Author Archives: Wellfleet Bay

Sanctuaries’ Purple Martin Colonies Becoming Hot Real Estate

For Cape Cod bird lovers, there are many rites of spring; hearing the first buzzy call of a phoebe or witnessing a returning Osprey or Piping Plover. People prepare their hummingbird feeders and clean out nest boxes in the hope they’ll eventually be filled with baby birds.

At Wellfleet Bay, we recently spotted our first Purple Martins, a relatively new breeding species for the sanctuary, as they return from their wintering grounds in South America. In this part of the world, martins generally nest in colonies and are almost totally dependent on people for nesting habitat—whether it’s old structures or nest boxes designed especially for them. On the Cape there are fewer than a half-dozen colonies.

A 24-unit Purple Martin condo complex at our sister sanctuary, Long Pasture, comes with an amazing view of Barnstable Harbor. (Photo by Heidi Filmer-Gallagher)

Back in 2015, we installed brand new Purple Martin “condos”, gourd-shaped PVC nest boxes that hang side by side from brackets attached to a pole. In that first season, our condos attracted only one bird, a sub-adult from a Mashpee colony (many martins have color-bands to help track where their young turn up the following spring). The next year brought our first pair of nesting birds from colonies in Mashpee and Connecticut. That pair produced two chicks, one of which, a female, has been breeding at our sister sanctuary, Long Pasture, for the last couple of years!

Newly hatched martin chicks don’t look too cute at first but their nests are beautifully decorated with fresh leaves and grasses. (Photo by Chris Walz)

Last summer Wellfleet Bay’s 12-unit condo was filled with nests that produced a total of 33 chicks! At Long Pasture a 24-unit martin condo installed in 2017 has been nearly sold-out since 2019. Last year it produced 81 fledglings.

It’s pretty hard to miss Purple Martins. They’re large swallows—the largest—and males are a midnight blue with black wings. They’re also very vocal, producing a series of pretty chirps and chitters, often as they hang out on the nesting gourds or as they fly. They’re very tolerant of people and probably the only bird at the sanctuary that rivals wild turkeys as crowd-pleasers!

A female martin feeds her chicks. A male, possibly her mate, stands guard at right. So much of martin life during the breeding season can be easily observed from a distance. (Photo by Jeannette Bragger)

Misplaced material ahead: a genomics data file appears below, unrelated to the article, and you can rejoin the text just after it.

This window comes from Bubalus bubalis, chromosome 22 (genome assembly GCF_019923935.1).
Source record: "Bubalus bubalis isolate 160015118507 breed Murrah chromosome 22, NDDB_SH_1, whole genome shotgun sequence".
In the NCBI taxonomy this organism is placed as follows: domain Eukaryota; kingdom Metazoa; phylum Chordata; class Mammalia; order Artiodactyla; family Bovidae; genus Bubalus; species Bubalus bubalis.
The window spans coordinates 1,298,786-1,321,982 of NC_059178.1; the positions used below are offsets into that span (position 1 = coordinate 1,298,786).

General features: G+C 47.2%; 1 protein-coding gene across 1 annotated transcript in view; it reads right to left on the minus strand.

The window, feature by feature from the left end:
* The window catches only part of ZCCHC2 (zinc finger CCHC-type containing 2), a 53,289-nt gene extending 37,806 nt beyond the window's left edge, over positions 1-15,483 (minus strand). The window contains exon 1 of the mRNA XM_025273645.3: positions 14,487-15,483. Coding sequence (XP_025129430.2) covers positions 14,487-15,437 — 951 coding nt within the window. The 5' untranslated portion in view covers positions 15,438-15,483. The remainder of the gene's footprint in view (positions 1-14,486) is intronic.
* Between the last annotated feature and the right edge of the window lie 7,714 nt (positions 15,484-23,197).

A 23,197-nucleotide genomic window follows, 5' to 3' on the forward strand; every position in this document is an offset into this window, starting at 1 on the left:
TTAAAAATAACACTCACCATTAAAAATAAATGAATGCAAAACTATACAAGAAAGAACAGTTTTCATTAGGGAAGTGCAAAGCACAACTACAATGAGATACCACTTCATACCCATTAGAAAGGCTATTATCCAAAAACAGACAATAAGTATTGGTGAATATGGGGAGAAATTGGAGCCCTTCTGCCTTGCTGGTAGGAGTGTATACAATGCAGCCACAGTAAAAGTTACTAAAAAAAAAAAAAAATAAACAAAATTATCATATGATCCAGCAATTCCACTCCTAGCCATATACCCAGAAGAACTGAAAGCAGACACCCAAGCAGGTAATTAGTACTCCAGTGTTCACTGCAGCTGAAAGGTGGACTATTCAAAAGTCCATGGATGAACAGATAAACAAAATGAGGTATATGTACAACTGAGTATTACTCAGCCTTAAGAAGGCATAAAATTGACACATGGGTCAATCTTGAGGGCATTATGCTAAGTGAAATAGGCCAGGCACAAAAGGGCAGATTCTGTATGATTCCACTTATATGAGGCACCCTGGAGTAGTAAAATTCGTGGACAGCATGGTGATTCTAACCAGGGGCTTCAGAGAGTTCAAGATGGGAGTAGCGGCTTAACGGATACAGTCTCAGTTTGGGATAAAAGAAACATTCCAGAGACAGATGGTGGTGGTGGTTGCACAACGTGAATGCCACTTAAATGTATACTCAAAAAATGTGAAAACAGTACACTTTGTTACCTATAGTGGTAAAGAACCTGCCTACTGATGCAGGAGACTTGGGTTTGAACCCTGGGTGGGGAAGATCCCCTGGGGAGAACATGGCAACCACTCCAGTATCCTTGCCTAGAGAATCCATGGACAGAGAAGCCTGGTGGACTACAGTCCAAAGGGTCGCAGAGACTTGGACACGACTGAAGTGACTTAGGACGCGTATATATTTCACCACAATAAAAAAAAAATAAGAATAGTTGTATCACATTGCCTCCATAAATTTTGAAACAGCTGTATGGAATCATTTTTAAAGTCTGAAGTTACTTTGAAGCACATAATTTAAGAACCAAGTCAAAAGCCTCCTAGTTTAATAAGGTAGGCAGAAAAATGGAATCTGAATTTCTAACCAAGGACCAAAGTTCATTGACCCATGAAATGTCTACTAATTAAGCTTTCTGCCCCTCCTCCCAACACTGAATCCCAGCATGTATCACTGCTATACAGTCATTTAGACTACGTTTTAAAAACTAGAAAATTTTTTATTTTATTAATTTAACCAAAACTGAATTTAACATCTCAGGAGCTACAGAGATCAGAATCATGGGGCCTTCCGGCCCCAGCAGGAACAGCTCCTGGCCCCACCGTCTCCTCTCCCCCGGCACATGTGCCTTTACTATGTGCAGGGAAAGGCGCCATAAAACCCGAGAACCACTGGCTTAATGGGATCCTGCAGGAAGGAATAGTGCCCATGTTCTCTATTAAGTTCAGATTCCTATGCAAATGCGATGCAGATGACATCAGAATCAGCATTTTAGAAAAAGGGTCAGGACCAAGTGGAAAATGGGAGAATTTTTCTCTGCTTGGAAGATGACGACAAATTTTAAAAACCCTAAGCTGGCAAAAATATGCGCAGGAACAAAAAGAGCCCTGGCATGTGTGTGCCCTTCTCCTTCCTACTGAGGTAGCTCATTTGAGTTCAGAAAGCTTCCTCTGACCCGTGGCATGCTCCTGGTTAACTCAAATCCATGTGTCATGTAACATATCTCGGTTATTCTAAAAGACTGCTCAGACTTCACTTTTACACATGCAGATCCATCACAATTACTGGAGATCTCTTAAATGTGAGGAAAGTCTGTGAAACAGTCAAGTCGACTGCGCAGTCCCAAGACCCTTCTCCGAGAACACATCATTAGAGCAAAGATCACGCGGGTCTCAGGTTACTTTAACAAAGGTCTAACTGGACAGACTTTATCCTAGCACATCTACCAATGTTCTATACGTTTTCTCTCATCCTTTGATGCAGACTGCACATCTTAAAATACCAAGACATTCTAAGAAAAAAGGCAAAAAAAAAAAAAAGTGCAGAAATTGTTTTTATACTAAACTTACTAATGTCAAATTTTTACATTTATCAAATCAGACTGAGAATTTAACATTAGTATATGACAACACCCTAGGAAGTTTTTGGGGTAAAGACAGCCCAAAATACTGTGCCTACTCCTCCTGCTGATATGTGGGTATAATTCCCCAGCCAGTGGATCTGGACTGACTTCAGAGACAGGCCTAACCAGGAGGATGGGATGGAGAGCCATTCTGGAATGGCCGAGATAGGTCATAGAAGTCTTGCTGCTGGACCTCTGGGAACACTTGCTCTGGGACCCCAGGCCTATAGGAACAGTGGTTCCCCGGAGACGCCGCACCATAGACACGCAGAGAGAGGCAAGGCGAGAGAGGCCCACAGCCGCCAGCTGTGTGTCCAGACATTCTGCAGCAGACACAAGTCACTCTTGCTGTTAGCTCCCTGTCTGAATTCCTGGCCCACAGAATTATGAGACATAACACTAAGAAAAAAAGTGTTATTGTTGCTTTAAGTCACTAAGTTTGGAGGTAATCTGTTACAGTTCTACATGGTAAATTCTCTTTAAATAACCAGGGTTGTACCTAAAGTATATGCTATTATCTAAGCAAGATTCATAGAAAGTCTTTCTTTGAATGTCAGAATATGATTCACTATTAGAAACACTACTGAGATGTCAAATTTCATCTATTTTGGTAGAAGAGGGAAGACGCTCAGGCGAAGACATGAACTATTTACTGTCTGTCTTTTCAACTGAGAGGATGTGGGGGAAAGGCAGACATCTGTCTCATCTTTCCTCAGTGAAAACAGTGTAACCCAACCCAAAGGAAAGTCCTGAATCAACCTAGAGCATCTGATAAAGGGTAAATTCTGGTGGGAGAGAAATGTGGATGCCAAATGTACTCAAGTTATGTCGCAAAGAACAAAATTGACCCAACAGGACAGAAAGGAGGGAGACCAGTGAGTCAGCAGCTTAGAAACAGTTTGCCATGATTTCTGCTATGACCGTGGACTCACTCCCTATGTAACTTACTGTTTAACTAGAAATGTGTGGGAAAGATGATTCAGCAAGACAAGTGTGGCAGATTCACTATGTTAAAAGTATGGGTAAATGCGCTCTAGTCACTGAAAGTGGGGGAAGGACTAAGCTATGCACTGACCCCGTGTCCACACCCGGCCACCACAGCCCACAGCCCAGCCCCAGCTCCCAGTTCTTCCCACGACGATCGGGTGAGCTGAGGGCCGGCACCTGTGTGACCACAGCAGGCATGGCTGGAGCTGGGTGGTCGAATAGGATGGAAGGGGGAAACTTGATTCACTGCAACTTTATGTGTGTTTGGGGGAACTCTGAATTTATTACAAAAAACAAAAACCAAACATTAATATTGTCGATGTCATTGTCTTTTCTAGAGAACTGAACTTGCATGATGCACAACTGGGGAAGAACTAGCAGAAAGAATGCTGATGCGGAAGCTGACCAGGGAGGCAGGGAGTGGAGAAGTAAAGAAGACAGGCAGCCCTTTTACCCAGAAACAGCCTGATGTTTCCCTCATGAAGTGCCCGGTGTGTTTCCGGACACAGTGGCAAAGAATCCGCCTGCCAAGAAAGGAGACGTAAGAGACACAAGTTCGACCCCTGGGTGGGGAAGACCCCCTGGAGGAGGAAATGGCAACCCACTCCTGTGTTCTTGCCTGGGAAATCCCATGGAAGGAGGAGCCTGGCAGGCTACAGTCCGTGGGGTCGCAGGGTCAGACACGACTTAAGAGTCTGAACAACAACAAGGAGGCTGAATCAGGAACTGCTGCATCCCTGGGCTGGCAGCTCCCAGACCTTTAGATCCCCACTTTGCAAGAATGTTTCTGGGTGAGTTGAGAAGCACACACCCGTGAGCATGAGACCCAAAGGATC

Besides a dependency on people for housing, Purple Martins face another challenge on the Cape; our notoriously cold, wet springs can reduce flying insects, which the birds depend upon for food. At the start of the 20th century, a spring cold spell basically wiped out the local martin population.

Purple Martin housing has more requirements than simply erecting a gourd rack or “apartment house”. Martins won’t nest just anywhere. Their nest boxes should be installed in open areas away from trees and near water. You also have to watch regularly to make sure aggressive, introduced species like House Sparrows and European Starlings don’t move in; they can remove and kill martin eggs and chicks. Pole guards should be installed so that other predators, like raccoons and snakes, can’t climb up and wreak havoc.

This spring, thanks to a generous grant from CAF Canada, a second 12-unit Purple Martin condo complex has been installed at Wellfleet Bay. We can’t wait to see how long the new vacancies last!

Wellfleet Bay’s second new gourd rack at right. Will it have tenants this year?

Mass Audubon Cape Cod would like to thank both CAF Canada and Bill Leitch for funding the latest Purple Martin gourd racks at Wellfleet Bay and Long Pasture, respectively. Wellfleet Bay’s first Purple Martin nest rack was donated by Bird Watcher’s General Store.

Babies’ First Brumation: How Young Box Turtles Survived their First Winter

The arrival of spring brings the emergence of the sanctuary’s eastern box turtle population, six to seven months after they began their transition to brumation (reptile hibernation) in the fall.

One of our exciting box turtle projects last year was the release of five headstarted box turtles reared by students at Bristol Agricultural High School in Dighton.

These are the 5 young box turtles headstarted for two years at Bristol Agricultural High School